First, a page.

Referring now to FIG. 20 a, an embodiment is disclosed in which a lining material 2003 is a solid and comprises a generally cylindrical geometry. The lining material 2003 may be a long, continuous cylindrical wire. In some embodiments of the invention a forming device disposed downhole may shape or mash the lining material 2033 into a generally flat strip 206.

FIG. 20 b discloses a lining material 2003 that is a split tube 2004. The split tube 2004 may be an advantageous geometry for conveying lining material 2003 downhole. Once downhole a forming device may unwrap the split tube 2004 to form a generally flat strip 205.

FIG. 20 c discloses another embodiment of a liner 1402 flexible enough to bend around the adjacent segments.

FIGS. 21-28 show various embodiments of first ends 408 of first strips 406 connected to second ends 501 of second strips 407. FIGS. 21-23 disclose a welded connection 2101. Other embodiments of welded connections 2101 may be compatible with the present invention. In some embodiments overlapping first and second ends 408, 501 may be welded together. FIGS. 24-28 disclose overlapping connections. FIG. 24 discloses the use of a high strength adhesive 2401 to connect the first and second strips 406, 407. FIG. 25 discloses using of a bolt 2501 and a nut 2502 to connect the first and second strips 406, 407. FIG. 26 discloses an embodiment of the invention in which the first and second strips 406, 407 comprise a crimped connection 2601. FIG. 27 discloses an embodiment of an interlocking connection 2701. In FIG. 28 a jacket 2801 is crimped around an overlapping connection.

FIGS. 29 and 30 disclose embodiments of strip 206 in which at least a portion of the strip comprises a surface texture 2901. In FIG. 29 an end 2902 comprises the surface texture 2901. End 2902 may be a first or second end 408, 501 of a first or second strip 406, 407. In such embodiments surface texture 2901 may aid in the connection of end 2901 to another end of another strip to form a continuous strip 206. FIG. 30 discloses surface texture 2901 disposed along longitudinal edge 1902 of strip 206. This may aid adjacent overlapping tubular segments 1402 in combining to form liners 811.

Referring now to FIG. 31, a method 3100 of forming a liner 811 downhole within a well bore 101 comprises a step 3101 of providing first and second tool string components 301, 302 at a surface rig 108. Each component comprises a central bore 304 disposed intermediate first and second tool joints 305, 306. Step 3101 also comprises providing first and second resilient strips 406, 407. The first strip 406 is disposed within the first component 301 such that a first end 408 of the first strip 406 is proximate the first tool joint 305. Method 3100 further comprises a step 3102 of positioning a second end 501 of the second strip 407 proximate the first strip's first end 408 by passing the second end 501 from the second component's first tool joint 305 to its second tool joint 306 through its central bore 304. Method 3100 further comprises step 3103 of connecting the first end 408 to the second end 501 to form a resilient continuous strip 206. Step 3103 may comprise welding, crimping, indenting, hooking, heating, bolting, interlocking, jacketing, or combinations thereof. Method 3100 further comprises step 3104 of mechanically coupling the first tool joint 305 of the first component 301 to the second tool joint 306 of the second component 302 and step 3105 of directing the continuous strip 206 against the well bore 101 to form a liner 811.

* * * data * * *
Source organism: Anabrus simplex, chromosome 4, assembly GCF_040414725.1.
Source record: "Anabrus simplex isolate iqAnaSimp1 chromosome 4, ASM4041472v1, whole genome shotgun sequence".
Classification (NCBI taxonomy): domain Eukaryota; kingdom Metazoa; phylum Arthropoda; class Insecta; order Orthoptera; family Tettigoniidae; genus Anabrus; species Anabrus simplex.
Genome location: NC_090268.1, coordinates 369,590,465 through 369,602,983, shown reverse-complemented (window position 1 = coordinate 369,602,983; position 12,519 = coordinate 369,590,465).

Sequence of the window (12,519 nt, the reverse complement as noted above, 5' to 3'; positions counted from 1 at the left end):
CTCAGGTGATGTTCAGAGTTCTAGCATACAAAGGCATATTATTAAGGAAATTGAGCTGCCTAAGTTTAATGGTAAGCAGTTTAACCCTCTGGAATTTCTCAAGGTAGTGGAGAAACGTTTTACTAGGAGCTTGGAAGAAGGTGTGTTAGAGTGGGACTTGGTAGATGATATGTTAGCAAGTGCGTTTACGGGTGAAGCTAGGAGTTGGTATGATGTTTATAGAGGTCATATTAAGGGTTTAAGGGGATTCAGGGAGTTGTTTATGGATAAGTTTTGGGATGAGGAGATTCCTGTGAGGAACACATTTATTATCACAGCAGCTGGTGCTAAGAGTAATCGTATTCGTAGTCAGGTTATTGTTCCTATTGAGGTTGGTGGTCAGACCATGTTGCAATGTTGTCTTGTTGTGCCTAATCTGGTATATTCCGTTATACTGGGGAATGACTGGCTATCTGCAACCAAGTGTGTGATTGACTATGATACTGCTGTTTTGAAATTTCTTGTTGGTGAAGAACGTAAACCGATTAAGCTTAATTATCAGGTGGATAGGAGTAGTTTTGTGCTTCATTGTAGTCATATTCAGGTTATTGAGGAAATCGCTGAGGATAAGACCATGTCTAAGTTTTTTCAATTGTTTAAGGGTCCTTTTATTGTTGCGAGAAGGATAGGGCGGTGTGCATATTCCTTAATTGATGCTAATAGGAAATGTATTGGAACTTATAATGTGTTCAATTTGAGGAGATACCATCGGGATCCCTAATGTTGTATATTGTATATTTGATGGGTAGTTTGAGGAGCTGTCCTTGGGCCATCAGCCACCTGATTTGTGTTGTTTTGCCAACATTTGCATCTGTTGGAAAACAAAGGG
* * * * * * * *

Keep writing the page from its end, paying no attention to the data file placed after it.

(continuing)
Step 3101 may further comprise cutting one resilient continuous strip 206 that extends from the driving mechanism 201 into the central bore 304 of the first component 301 into a first portion 404 and a second portion 405. First and second portions 404, 405 may be detached from one another by cutting, snipping, crimping, sawing, bending, heating, unhooking, using a water jet cutter, using a sheer cutter, or combinations thereof.

Step 3102 may further comprise retaining the first strip 406 proximate the first tool joint 305 of the first component 301 while passing the second strip 407 through the central bore 304 of the second component 302. This may be accomplished using one or more retention devices 402. Step 3103 may comprise welding, crimping

Step 3105 may further comprise conveying the strip 206 downhole using at least one roller 801, pulley 207, spool 205, deflection plate 804, deflection piston, motor, cam shaft, magnet, or combinations thereof.

Whereas the present invention has been described in particular relation to the drawings attached hereto, it should be understood that other and further modifications apart from those shown or suggested herein, may be made within the scope and spirit of the present invention.

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Classifications
U.S. Classification166/380, 166/242.1, 166/385, 405/184.2
International ClassificationF16L55/1645, E21B17/22
Cooperative ClassificationE21B7/20, E21B7/068, E21B19/22, E21B43/105, E21B43/103
European ClassificationE21B7/20, E21B43/10F1, E21B7/06M, E21B43/10F, E21B19/22